Posing and publishing nude photos can go “really right or really wrong.” For Kim Kardashian and Jenny McCarthy, such conduct provided public exposure that led to fame and celebrity status. But it could be costly for continued employment outside the entertainment industry.
Jessica Zelinske applied and received an offer to pose for Playboy’s Housewives issue. Just like the Housewives on many of Bravo’s reality series, Ms. Zelinske actually worked. She alleges that prior to accepting Playboy’s offer, she received a promise from her direct supervisor at Charter Communications that posing for the magazine would not affect her employment. Shortly after publication, however, her employment was terminated.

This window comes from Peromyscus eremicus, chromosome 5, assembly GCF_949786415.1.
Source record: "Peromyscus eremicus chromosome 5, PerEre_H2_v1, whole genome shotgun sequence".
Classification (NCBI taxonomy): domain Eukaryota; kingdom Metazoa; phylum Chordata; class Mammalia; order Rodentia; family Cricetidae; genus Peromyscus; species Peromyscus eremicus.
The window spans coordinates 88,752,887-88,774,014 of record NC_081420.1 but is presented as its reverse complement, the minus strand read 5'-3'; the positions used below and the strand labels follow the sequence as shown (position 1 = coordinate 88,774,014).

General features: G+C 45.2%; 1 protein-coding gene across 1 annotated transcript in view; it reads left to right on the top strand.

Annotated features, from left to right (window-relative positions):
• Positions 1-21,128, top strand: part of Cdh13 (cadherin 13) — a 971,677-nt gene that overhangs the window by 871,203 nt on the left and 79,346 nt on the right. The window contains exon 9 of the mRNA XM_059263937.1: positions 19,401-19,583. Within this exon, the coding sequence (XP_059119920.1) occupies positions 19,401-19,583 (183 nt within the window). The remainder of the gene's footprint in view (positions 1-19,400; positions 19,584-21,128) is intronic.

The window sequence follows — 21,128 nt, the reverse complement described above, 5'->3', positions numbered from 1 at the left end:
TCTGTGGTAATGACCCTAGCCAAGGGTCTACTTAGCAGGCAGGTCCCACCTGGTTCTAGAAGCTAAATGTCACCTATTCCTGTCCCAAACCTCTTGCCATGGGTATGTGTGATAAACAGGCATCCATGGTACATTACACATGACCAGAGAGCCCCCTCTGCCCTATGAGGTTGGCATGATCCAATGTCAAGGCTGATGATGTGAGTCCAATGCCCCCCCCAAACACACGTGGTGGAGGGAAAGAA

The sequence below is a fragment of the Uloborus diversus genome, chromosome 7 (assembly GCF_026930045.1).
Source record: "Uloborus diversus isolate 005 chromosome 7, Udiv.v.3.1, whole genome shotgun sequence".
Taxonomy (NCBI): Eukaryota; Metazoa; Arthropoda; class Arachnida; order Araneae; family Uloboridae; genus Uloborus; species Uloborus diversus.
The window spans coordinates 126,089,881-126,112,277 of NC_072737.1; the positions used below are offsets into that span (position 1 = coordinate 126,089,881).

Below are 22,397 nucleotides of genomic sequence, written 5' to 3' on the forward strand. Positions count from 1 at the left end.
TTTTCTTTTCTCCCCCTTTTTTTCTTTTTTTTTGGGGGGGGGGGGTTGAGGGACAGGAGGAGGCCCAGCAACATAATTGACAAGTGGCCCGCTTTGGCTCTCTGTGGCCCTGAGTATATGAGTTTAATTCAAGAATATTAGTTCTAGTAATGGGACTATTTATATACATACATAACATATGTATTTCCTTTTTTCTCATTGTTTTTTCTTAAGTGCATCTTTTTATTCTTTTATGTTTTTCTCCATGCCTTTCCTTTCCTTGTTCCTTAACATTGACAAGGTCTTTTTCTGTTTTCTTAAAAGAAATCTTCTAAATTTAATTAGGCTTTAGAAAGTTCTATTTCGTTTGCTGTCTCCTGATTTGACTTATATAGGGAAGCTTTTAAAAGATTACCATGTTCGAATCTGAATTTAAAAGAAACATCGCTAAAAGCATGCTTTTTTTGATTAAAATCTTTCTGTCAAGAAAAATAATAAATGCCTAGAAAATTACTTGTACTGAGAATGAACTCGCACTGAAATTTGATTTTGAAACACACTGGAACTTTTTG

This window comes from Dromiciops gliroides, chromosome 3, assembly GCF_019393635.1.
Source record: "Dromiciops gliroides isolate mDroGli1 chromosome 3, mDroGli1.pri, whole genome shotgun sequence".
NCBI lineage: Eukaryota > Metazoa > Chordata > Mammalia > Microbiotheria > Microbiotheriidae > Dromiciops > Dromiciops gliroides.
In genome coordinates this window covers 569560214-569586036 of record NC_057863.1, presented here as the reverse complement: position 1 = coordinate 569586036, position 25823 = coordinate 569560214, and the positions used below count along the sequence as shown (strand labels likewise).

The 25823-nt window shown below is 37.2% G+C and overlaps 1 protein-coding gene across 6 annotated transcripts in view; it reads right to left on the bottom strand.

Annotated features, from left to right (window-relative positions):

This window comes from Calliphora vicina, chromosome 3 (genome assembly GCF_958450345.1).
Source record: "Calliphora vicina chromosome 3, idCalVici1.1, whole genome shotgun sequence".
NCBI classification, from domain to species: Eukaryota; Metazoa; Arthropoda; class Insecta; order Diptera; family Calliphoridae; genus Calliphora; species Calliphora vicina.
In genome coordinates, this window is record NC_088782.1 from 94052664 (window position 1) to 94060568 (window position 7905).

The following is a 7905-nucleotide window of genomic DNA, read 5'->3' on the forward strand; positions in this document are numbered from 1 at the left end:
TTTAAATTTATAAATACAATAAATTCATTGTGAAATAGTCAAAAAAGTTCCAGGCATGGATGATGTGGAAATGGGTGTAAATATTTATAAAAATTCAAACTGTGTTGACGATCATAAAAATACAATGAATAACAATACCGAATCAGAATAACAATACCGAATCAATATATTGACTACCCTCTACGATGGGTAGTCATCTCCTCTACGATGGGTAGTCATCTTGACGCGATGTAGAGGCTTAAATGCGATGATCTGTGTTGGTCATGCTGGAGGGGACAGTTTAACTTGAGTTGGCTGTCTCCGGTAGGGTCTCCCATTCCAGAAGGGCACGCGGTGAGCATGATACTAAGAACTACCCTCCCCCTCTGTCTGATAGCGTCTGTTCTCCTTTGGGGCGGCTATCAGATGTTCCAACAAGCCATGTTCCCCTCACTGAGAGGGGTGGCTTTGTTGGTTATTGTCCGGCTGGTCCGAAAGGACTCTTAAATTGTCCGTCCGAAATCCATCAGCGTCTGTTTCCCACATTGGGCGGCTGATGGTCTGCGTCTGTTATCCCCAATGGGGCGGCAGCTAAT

Christy Deweese may suffer the same fate for a spread taken in 2011. Students discovered the first year high school teacher’s nude pictures online. While the school district has yet to issue a statement, several parents have begged for her removal arguing she will not be respected by young boys and should not be a role model for young girls.
So should these ladies be protected for a personal decision to expose it all outside the workplace? Charter Communications claim Ms. Zelinske violated its “common decency and conduct” policy provided to her in the Employee Handbook. Therefore it implies that to some degree she knew it dictated her conduct outside employment if she wanted to remain employed. For teachers, some states require cause or “due process” for public employees prior to a termination decision. But that just means there is a vehicle to contest the potential termination.
To the generation consumed with public exposure through social media, this is perhaps another reminder that posting questionable content now can affect future employment later.